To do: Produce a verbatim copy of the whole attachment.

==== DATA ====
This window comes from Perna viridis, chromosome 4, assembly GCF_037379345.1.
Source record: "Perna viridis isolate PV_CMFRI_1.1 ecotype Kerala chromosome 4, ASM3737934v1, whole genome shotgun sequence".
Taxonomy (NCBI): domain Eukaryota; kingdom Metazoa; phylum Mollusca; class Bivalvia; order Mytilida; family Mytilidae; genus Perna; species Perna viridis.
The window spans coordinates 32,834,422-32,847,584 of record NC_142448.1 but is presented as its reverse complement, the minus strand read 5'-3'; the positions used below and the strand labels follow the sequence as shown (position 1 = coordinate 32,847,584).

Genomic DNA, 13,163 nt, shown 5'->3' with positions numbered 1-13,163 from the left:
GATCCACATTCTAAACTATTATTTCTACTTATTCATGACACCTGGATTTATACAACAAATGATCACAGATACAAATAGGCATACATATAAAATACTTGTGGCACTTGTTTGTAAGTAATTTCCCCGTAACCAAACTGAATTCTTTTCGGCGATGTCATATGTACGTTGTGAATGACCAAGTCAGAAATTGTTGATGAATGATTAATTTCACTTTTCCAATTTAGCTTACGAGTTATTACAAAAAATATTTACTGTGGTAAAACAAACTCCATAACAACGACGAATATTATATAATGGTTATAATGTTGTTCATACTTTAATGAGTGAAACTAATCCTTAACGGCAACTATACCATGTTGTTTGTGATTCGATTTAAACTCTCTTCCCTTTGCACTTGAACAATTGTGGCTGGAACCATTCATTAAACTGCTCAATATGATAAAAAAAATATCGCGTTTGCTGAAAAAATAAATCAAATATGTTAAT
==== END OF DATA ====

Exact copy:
This window comes from Perna viridis, chromosome 4, assembly GCF_037379345.1.
Source record: "Perna viridis isolate PV_CMFRI_1.1 ecotype Kerala chromosome 4, ASM3737934v1, whole genome shotgun sequence".
Taxonomy (NCBI): domain Eukaryota; kingdom Metazoa; phylum Mollusca; class Bivalvia; order Mytilida; family Mytilidae; genus Perna; species Perna viridis.
The window spans coordinates 32,834,422-32,847,584 of record NC_142448.1 but is presented as its reverse complement, the minus strand read 5'-3'; the positions used below and the strand labels follow the sequence as shown (position 1 = coordinate 32,847,584).

Genomic DNA, 13,163 nt, shown 5'->3' with positions numbered 1-13,163 from the left:
GATCCACATTCTAAACTATTATTTCTACTTATTCATGACACCTGGATTTATACAACAAATGATCACAGATACAAATAGGCATACATATAAAATACTTGTGGCACTTGTTTGTAAGTAATTTCCCCGTAACCAAACTGAATTCTTTTCGGCGATGTCATATGTACGTTGTGAATGACCAAGTCAGAAATTGTTGATGAATGATTAATTTCACTTTTCCAATTTAGCTTACGAGTTATTACAAAAAATATTTACTGTGGTAAAACAAACTCCATAACAACGACGAATATTATATAATGGTTATAATGTTGTTCATACTTTAATGAGTGAAACTAATCCTTAACGGCAACTATACCATGTTGTTTGTGATTCGATTTAAACTCTCTTCCCTTTGCACTTGAACAATTGTGGCTGGAACCATTCATTAAACTGCTCAATATGATAAAAAAAATATCGCGTTTGCTGAAAAAATAAATCAAATATGTTAAT